INDUSTRIES

Coffee prices surge: a bittersweet brew for farmers and exporters

Amid the rapid escalation of prices, industry experts emphasise the importance of proactive planning for businesses. They recommend establishing strong connections and developing raw material areas to ensure a stable supply of goods and create specific order plans.

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Farmers in the central highlands province of Kon Tum’s Kon Ploong District harvest coffee. VNA/

Theo Vietnamnews

Photo Dư Toán

Compiled by Vũ Hoa

HÀ NỘI — In the first months of this year, the price of domestic coffee has been steadily rising. Currently, domestic coffee prices are hovering around VNĐ95,000 (US$3.8) per kilo – more than double the rates from the same period in 2023. While this trend is favourable for farmers, export businesses encounter significant challenges.

When prices reach excessively high levels, the raw material supply chain faces the risk of disruption, as some units and customers are unable to obtain necessary goods. Moreover, escalating coffee prices impose additional financial burdens on businesses, exceeding their plans.

In November 2023, coffee prices ranged from VNĐ59,000 to VNĐ60,000 per kilo. However, in December 2023, they had already climbed to VNĐ62,000 to VNĐ69,000 per kilo. In January 2024, prices skyrocketed further, reaching VNĐ70,000 and VNĐ82,000 per kilo. As of early March, the prices surged to VNĐ86,000 per kilo, and they have now escalated to a staggering VNĐ95,000 per kilo. The rapid and substantial increase leaves many businesses unable to cope.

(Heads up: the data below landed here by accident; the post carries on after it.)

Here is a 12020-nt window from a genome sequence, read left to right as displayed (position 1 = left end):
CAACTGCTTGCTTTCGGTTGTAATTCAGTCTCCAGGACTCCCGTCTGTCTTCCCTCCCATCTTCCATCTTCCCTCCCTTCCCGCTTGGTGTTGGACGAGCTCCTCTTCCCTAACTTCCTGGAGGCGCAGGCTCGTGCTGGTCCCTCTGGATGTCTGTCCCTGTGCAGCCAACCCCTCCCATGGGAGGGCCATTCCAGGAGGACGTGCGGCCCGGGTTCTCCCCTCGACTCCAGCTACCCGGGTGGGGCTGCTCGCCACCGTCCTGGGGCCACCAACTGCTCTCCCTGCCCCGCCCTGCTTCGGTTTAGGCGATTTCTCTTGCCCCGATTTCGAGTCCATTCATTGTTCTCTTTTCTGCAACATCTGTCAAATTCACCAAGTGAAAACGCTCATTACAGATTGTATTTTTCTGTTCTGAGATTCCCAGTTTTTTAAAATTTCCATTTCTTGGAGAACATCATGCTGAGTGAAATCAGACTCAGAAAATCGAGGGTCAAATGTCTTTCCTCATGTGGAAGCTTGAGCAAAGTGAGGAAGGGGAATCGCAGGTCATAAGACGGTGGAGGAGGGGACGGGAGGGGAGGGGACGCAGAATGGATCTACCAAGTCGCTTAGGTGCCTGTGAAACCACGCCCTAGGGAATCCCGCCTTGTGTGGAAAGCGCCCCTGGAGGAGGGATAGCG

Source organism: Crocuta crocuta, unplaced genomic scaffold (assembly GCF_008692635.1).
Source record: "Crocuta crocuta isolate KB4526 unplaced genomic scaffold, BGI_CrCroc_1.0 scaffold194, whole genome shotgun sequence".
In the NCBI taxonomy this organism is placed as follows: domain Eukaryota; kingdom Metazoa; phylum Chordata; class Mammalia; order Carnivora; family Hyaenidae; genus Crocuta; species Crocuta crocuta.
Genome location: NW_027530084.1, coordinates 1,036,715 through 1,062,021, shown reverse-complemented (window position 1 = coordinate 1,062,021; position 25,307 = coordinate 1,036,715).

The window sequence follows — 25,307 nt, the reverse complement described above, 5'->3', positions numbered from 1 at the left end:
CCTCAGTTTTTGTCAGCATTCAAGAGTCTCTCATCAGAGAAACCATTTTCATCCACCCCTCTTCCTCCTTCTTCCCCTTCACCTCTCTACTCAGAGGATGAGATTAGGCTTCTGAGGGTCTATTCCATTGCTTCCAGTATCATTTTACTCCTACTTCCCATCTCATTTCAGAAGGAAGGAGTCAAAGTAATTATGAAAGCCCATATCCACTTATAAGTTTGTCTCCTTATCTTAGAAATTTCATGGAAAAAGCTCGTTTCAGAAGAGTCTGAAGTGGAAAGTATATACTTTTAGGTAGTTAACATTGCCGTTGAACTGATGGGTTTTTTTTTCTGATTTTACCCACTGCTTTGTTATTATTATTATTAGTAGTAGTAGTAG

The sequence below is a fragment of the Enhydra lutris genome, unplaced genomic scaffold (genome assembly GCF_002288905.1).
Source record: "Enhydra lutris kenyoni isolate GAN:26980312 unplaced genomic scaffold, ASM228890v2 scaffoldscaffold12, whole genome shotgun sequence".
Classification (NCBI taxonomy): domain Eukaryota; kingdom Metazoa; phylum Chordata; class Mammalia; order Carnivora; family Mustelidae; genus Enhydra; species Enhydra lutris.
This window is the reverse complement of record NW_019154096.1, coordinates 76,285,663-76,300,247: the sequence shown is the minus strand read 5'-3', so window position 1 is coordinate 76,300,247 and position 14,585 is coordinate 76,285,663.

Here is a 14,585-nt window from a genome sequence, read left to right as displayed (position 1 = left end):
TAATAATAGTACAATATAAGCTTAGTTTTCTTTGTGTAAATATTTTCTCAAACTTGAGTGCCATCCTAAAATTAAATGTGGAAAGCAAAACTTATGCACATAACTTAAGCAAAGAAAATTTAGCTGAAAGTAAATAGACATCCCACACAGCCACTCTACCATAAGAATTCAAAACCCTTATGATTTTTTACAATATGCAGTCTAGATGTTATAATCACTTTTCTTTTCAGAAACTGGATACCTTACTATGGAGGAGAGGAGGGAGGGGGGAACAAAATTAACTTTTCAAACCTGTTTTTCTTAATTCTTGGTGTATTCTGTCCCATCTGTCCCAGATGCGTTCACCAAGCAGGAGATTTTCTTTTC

Such a dizzying price hike resulted in certain orders, whether on credit or placed in advance, being non-deliverable. Consequently, companies were compelled to allocate additional funds to compensate for their losses.

The dramatically rising coffee prices in recent months have led companies to adopt stricter purchasing practices and buy in moderate quantities. Additionally, partners are requesting shorter delivery times to ensure a stable supply and avoid price risks. Many coffee export businesses are struggling to meet deadlines for contracts signed before the sharp increase in input prices. This has resulted in financial pressure, product shortages and higher transportation costs. Due to concerns about market price fluctuations, numerous coffee production and trading businesses are reluctant to accept additional unplanned or distant orders and contracts.

According to Nguyễn Ngọc Luân, founder of the agricultural coffee brand Meet More, when offering and negotiating with a distributor in South Korea, the price of purchased coffee ingredients was only VNĐ40,000 – VNĐ45,000 per kilo. The price now has doubled, raising processed product prices.